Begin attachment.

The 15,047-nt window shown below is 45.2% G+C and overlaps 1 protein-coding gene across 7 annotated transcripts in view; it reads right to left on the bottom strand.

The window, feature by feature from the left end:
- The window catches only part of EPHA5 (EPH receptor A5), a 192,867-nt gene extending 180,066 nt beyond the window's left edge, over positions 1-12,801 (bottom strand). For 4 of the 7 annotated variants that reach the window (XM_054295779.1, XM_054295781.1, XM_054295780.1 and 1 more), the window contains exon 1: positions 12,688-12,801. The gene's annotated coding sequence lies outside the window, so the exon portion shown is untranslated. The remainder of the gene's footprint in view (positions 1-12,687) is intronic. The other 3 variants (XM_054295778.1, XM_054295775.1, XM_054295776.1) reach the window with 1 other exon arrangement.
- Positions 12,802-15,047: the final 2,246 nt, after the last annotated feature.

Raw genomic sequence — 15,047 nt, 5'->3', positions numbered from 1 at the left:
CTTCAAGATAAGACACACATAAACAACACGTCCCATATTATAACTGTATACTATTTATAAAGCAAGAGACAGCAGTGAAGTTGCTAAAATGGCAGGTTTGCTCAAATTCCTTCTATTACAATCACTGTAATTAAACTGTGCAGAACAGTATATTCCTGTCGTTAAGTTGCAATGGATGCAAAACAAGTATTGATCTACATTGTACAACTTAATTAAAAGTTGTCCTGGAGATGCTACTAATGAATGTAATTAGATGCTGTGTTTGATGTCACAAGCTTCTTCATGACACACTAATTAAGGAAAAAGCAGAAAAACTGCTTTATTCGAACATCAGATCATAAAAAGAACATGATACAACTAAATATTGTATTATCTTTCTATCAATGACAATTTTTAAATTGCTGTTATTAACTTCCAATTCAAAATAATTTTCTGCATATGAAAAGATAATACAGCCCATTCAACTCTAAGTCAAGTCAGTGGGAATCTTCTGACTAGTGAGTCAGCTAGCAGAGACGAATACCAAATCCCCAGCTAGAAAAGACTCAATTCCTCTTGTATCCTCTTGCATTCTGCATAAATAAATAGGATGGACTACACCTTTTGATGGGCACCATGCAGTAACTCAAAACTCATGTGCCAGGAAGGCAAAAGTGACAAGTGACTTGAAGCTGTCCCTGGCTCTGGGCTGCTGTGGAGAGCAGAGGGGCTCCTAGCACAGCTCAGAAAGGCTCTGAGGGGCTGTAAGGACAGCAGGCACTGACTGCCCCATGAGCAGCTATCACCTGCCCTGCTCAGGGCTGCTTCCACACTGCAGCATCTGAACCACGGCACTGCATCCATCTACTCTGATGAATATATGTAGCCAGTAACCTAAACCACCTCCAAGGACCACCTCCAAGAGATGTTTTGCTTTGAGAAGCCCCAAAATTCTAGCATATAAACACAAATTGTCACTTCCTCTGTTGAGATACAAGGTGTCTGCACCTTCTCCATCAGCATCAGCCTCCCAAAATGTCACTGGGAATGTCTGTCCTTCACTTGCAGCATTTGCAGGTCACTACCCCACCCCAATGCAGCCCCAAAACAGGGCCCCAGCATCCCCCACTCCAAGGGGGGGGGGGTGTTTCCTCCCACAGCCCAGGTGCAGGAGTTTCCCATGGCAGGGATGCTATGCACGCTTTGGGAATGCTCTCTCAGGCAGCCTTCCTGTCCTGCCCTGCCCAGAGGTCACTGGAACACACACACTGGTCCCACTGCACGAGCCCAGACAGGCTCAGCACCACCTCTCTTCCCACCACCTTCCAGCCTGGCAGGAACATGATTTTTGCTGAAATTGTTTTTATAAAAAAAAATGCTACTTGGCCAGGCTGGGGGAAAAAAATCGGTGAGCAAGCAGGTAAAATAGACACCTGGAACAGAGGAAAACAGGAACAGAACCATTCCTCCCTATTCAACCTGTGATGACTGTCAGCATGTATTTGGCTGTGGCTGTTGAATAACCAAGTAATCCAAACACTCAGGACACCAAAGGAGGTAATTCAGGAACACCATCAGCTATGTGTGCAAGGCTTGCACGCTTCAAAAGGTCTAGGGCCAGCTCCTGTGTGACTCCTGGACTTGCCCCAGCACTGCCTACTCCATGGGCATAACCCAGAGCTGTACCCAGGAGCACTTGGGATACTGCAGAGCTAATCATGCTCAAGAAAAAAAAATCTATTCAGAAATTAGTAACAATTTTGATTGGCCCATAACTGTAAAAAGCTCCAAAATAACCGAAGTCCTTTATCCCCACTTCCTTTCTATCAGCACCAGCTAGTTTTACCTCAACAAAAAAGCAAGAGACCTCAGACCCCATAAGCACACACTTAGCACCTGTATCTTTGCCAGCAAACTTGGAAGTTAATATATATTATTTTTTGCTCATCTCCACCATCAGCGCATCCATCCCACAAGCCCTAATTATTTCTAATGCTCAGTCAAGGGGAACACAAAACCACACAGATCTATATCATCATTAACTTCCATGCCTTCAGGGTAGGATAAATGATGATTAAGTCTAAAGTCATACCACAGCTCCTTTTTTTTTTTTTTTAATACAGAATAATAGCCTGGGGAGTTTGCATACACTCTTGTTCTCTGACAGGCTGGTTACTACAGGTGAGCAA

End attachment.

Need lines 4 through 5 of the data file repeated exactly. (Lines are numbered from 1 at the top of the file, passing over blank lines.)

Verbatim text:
- Positions 12,802-15,047: the final 2,246 nt, after the last annotated feature.

Raw genomic sequence — 15,047 nt, 5'->3', positions numbered from 1 at the left: